Slavik Gabinsky '10
A classically trained concert pianist, Slavik Gabinsky was admitted to the world’s top conservatories, including Juilliard, the New England Conservatory, and Oberlin, at the age of 17 and seriously considered a performance career. He opted to take an academic scholarship to Emory University instead. “It meant I wouldn’t make my living as a performer, and I wasn’t sure what career I would pursue,” he says. “But it seemed like a great way to explore my options.”
That exploration will take Gabinsky to London in the fall to practice transactional law with Allen & Overy LLP (A&O).
“To be honest, [the performing arts] kind of fit in with learning how to become a lawyer. As a lawyer, you always have to be aware of your audience, of your presentation,” says Gabinsky. “I also really like the strategy element of transactional law, the almost mathematical aspect of constructing a deal. A lot of transactional work is seeing five moves ahead.” That ties into another of Gabinsky’s talents — he was a nationally ranked chess player as a teenager.
At Duke Law, a negotiation class taught by Senior Lecturing Fellow Robert Beason helped bring Gabinsky’s legal interests into focus.
“That course is really what inspired me to do this type of work. Professor Beason is a mediator, and the ability to find an agreement between two sides is fascinating. It takes such mental dexterity to find common ground. That relates back to transactional law as well, especially in a global market, where you have people coming in from different countries and cultures.” A native of Russia who moved to Atlanta when he was nine, Gabinsky says he expects his fluent Russian to help him navigate international deals while at A&O.
Gabinsky still performs piano concerts, most recently for the Atlanta Mozart Society, and he was one of seven national finalists in the Steinway piano competition in 2004 and 2007. He cites Mozart, Chopin, Prokofiev, and Rachmaninoff as composers whose work is of particular interest to him. “Atlanta and Salzburg, Austria are sister cities, and the Mozart society in Atlanta is very active,” he says. “In 2007, I won their Mozart competition, so I guess you could say I’ve been critically acclaimed for Mozart, but on any given day I might call a different composer my favorite.”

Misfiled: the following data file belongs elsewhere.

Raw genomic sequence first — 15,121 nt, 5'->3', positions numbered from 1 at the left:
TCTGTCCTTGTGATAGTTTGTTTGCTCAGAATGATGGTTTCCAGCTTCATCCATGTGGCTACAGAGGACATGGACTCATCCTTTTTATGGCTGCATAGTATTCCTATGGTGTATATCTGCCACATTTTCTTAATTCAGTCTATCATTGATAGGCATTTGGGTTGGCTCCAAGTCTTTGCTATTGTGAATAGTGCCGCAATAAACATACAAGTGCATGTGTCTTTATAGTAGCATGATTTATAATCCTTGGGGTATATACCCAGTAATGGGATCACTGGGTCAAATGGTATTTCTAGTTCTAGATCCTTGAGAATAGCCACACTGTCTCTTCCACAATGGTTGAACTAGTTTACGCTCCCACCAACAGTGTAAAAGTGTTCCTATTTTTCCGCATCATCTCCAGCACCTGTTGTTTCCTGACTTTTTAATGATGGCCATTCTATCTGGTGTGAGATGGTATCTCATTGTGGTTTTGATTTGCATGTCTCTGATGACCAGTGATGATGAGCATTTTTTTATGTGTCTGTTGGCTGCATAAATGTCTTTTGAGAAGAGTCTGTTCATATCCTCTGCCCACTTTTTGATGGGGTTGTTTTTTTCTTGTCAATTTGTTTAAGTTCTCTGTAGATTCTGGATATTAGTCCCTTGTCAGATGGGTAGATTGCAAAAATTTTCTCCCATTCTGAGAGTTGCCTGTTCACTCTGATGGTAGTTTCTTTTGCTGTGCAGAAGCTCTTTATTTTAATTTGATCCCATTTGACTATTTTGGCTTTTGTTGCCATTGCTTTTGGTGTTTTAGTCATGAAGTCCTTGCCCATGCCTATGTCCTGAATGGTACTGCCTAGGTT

He has been generous in sharing his talents with his colleagues at Duke Law, even auctioning off concerts to raise money for the Public Interest Law Foundation. But Gabinsky says his most satisfying artistic achievement during his time at Duke Law was directing, co-writing, co-producing, and performing in “Tricky Dick,” the Law School’s first variety show/musical revue, put on by the Duke Law Drama Society and sponsored by A&O.
“The basic story is that Richard Nixon comes back to Duke Law School as a 1L, and he decides to run for DBA president,” Gabinsky explains with a grin. “Only he does musical numbers.”
“There was a cast of over 50 people, so we tried to incorporate people from as many organizations as possible,” Gabinsky says. “We had OCI segments, classroom segments. It was funny and musical, but it all connected back to Law School life as is. In the play we actually expel Nixon for breaking into the registrar’s office to try to find out his grades.”
Gabinsky was delighted by the enthusiastic response of his fellow students, and says he expects to continue performing even as he embarks on a legal career.
“A&O is very arts-oriented,” he says. “They just put on a production of The Magic Flute, and they have a Gilbert and Sullivan society.”